The release of the Ryzen 9 3950X marks the launch of the last high-end 3rd Gen Ryzen part. This was accompanied by the coming of the 3rd Gen Threadrippers and the Athlon 300 series set to challenge Intel’s Cascade Lake and Pentium/Celeron lineups, respectively. For the first time this decade, AMD is able to compete with Intel in every sphere from performance to power efficiency as well as thermals. According to early benchmarks, however, the Ryzen 9 3950X (a 16 core chip) offers comparable performance to Intel’s HEDT flagship, the Core i9-10980XE (an 18 core part).
As you can see, in Geekbench, the Ryzen 9 3950X manages to edge past the Core i9-10980XE. Looking at the specs, it’s not hard to digest why. The former runs at a higher frequency with a superior IPC as well as faster RAM. Just a year back, a comparable Intel CPU cost around 2 grand, and now its priced less than $1,000. The Ryzen 9 3950X will set you back for $750, quite impressive. I reckon this part is more suited for content creators and professionals than consumers.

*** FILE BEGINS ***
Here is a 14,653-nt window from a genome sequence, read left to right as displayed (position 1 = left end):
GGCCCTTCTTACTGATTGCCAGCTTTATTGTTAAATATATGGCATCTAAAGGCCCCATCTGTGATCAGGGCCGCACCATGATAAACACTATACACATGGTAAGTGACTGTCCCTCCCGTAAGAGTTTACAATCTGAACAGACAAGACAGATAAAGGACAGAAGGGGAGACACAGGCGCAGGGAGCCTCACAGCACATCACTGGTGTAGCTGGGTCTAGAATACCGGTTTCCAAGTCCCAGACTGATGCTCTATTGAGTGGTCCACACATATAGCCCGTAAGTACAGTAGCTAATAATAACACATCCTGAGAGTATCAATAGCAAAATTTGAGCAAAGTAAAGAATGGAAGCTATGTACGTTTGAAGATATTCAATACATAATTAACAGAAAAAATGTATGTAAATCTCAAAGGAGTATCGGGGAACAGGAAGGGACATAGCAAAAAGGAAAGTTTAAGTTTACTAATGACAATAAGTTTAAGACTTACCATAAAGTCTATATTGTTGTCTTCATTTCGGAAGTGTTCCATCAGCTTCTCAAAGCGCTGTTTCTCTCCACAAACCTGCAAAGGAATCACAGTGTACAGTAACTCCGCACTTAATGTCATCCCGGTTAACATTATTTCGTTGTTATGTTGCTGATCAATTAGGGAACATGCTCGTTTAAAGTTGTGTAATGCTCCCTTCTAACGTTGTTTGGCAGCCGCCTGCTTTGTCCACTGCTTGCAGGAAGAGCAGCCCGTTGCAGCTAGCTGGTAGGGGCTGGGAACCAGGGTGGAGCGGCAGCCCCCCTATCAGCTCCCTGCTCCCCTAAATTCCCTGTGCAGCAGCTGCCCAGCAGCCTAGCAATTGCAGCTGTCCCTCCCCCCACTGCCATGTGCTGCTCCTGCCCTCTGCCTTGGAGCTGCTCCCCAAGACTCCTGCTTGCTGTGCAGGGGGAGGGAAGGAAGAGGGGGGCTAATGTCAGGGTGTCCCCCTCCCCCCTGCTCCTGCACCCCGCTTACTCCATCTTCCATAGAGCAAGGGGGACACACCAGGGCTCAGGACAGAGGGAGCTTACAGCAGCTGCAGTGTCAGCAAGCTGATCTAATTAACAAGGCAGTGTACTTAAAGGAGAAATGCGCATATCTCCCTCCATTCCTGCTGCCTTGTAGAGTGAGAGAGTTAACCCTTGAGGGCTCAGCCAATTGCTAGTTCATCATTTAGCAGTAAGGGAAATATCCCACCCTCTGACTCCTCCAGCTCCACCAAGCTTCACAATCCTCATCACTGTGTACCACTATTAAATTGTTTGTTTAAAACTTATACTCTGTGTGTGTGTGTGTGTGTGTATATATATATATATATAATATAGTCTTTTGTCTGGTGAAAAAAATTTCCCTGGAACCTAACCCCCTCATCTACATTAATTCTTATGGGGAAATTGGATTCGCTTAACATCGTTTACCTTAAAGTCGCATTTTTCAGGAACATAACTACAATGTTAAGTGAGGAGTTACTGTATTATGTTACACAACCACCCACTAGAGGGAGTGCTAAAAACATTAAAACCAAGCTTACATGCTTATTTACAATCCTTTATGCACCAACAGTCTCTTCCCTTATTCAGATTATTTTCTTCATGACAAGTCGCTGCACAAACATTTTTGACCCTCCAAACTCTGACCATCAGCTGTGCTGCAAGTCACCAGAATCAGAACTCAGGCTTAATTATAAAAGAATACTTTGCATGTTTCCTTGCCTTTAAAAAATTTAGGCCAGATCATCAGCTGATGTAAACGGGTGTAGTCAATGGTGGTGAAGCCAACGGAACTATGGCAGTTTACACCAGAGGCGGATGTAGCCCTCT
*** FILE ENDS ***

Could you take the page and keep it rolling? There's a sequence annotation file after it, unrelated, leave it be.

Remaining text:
As I already said, the Cascade Lake flagship performs either on par or better than the 3950X in most of the tests, but then loses out in the memory benchmark. If you ignore that last part, I suspect the 10980XE will come out on top, though not by much. Then again, considering that the Matisse part is a whole quarter grand cheaper, it kind of makes it hard to see the Intel chip in a positive light.